Since then I’ve written pieces at the death of a few more prime-ministers who in some way touched my imagination either by their words or actions: among them Indira Gandhi, Timoci Bavadra, Rajiv Gandhi, Gough Whitlam.
When Ratu Kamisese Mara died, regrettably I couldn’t write a piece for a daily in Canberra: I tried twice, but what I wrote appeared to me hypocritical and disingenuous. I abandoned the project.
Now that Laisinia Qarase has passed on, I feel a sense of a generation passing, with my own days numbered.
I’d met Mr Qarase only twice: Once at UniFiji and once in Deuba when a few thoughtful academics organised a meeting to assist the government’s thinking on matters of some importance. We thought we could help with a few ideas. Since then I’ve written numerous pieces published in the Fiji Sun and in other newspapers, magazines in many parts of the world and collected in four published volumes.
They express my thoughts and feelings, recollected in comparable tranquillity, away from the Fijian shores and ship-wrecking reefs.
Thirty-three years after the first most fateful coup, how does one cope with the memories of the others. We’re told Christ was crucified at the age of 33.
The young colonel shamed us all. Thankfully, Prime Minister Frank Bainimarama, who recovered our national self-respect at the cost almost of his life, said recently that the misguided colonel should have been jailed for his actions in 2000. The story remains untold.
My own attitude is slightly different. I think the colonel should not be in the Fiji Parliament, despite his redemptive acts of contrition.
In fact I think in Fiji the colonel and one or two others should establish a national body to heal the wounds and bring about general reconciliation in our community.
It’s significant that May 14, and May 15, are only a night and a nightmare away.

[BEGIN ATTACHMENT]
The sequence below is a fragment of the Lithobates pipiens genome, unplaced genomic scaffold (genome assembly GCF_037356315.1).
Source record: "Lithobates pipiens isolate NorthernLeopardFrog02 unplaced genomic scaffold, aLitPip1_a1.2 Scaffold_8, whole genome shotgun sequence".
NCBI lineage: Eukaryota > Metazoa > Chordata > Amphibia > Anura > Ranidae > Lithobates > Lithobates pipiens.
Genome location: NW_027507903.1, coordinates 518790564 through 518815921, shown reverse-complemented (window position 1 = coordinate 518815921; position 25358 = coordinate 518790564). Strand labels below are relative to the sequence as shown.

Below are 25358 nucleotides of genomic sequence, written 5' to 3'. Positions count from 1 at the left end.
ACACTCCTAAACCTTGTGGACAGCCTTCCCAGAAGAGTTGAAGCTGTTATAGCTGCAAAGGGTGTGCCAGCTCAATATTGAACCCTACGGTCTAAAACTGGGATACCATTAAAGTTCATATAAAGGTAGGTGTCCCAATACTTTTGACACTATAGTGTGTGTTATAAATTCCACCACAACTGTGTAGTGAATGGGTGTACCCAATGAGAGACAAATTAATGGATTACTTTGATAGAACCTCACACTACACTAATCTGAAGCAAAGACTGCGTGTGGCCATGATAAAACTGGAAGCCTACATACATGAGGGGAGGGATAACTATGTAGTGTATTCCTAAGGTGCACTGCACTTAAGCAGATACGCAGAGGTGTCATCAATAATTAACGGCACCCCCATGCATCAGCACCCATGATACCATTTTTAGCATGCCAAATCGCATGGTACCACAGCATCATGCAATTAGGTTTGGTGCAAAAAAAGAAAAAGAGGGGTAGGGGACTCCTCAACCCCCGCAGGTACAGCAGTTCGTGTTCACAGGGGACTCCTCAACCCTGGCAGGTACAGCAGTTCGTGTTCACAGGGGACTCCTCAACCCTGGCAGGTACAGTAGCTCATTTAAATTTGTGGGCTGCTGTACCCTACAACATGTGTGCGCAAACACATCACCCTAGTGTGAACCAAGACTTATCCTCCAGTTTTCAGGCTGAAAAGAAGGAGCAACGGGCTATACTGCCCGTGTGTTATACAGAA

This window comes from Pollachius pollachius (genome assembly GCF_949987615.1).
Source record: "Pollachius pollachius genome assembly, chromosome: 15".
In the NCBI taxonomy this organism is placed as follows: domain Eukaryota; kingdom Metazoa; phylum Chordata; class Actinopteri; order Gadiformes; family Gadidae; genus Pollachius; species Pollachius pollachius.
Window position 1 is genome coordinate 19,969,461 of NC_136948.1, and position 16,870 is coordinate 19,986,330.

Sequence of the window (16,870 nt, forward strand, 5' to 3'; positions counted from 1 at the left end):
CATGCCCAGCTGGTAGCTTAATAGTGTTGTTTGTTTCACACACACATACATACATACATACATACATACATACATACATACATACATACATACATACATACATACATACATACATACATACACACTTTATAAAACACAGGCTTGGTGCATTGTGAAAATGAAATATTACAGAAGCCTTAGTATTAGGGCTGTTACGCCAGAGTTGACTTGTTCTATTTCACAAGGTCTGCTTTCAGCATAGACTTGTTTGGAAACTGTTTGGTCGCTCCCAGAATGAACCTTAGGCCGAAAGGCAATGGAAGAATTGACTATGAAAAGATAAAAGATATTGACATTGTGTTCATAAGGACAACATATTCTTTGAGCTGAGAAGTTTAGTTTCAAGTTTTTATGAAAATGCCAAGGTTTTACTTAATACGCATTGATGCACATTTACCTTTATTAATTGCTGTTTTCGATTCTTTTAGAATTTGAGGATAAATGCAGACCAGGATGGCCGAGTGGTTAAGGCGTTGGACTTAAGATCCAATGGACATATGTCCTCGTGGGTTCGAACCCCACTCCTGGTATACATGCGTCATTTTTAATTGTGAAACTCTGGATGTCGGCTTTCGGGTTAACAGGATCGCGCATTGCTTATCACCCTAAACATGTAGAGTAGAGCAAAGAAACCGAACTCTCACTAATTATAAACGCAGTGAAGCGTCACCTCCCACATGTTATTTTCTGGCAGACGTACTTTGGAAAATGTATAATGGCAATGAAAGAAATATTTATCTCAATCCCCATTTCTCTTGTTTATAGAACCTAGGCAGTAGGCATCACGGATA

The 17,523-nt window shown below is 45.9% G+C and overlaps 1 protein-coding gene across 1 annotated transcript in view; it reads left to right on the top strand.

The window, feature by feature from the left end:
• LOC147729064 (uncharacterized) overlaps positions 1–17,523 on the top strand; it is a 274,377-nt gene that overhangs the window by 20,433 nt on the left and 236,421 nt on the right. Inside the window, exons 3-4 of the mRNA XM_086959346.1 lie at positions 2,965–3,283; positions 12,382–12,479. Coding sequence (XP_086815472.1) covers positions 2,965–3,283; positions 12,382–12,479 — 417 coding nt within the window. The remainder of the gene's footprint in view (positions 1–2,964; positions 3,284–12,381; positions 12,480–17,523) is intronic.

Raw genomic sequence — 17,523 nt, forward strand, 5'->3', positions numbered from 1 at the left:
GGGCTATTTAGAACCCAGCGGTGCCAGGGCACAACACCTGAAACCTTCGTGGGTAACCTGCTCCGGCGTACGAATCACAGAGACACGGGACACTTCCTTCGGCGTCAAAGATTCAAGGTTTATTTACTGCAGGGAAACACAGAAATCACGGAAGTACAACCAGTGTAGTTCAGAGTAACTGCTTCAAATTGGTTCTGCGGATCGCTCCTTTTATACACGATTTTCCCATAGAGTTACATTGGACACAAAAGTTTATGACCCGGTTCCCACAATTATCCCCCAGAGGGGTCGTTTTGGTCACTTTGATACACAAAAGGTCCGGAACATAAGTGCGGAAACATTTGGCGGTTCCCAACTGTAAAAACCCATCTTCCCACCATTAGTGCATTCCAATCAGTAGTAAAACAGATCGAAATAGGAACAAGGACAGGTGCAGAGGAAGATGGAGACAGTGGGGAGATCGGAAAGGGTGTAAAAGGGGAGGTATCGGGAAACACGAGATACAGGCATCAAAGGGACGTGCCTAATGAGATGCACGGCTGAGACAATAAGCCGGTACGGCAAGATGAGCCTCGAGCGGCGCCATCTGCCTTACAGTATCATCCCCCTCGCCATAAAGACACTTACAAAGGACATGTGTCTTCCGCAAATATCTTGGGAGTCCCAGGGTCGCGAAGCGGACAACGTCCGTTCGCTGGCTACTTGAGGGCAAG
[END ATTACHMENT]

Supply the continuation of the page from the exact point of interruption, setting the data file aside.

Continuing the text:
They are twins: And who can think of the girmit people without gratitude and grace of a revered place.
Surely COVID-19 gives us time to think thoughts that once were unthinkable?
A tragedy, a suffering, can open new portals: Every tunnel has two openings.
Parliament is not the only source of power or service to one’s people. There are institutions that can do immense good. They need to be created: Two former prime ministers still live in Fiji. Who knows they may get together to create structures outside the political squabbles to help those who need their help most.
Remember Gandhi was never even an MP. And he continues to inspire generations long after the petty men of power have had their ashes thrown in the polluted Ganges in search of salvation.
Other societies that have gone through greater horrors of racial, religious and ideological viruses and have created organisations beyond immediate political ambitions.
And they have contributed so significantly to the growth of their societies harnessing the great reservoir of goodwill that is ever present below the turbulent waves. COVID-19 has a lesson for most of the world’s leaders: Those in power and those whose power lies beyond their immediate institutions.
True it is that some will find it difficult to forgive but without forgiveness there is no future.
We lost much in the past; the present is uncertain and there are no certitudes in life as this present menace has shown the powerful and the powerless.
Fiji has a number of scholars, retired vice-chancellors, administrators and a couple of former primeministers, ageing business men, school teachers and principals, civil servants, clerics and just, decent citizens.
Together they can create an independent think tank of ideas on which people like the colonel and the intrepid trade unionist can come together to create for Fiji something of enduring and inspiring significance.
When the bells toll they tell us that nothing is really permanent except perhaps your good deeds: Only the actions of the just smell sweet and blossom in their dust.
It’s time to rewrite the pages of our future. One’s destiny is really determined only posthumously. Some work of noble note may yet be done.
COVID-19 opens the world as nothing else has ever done: One may find immortality in one’s mortality.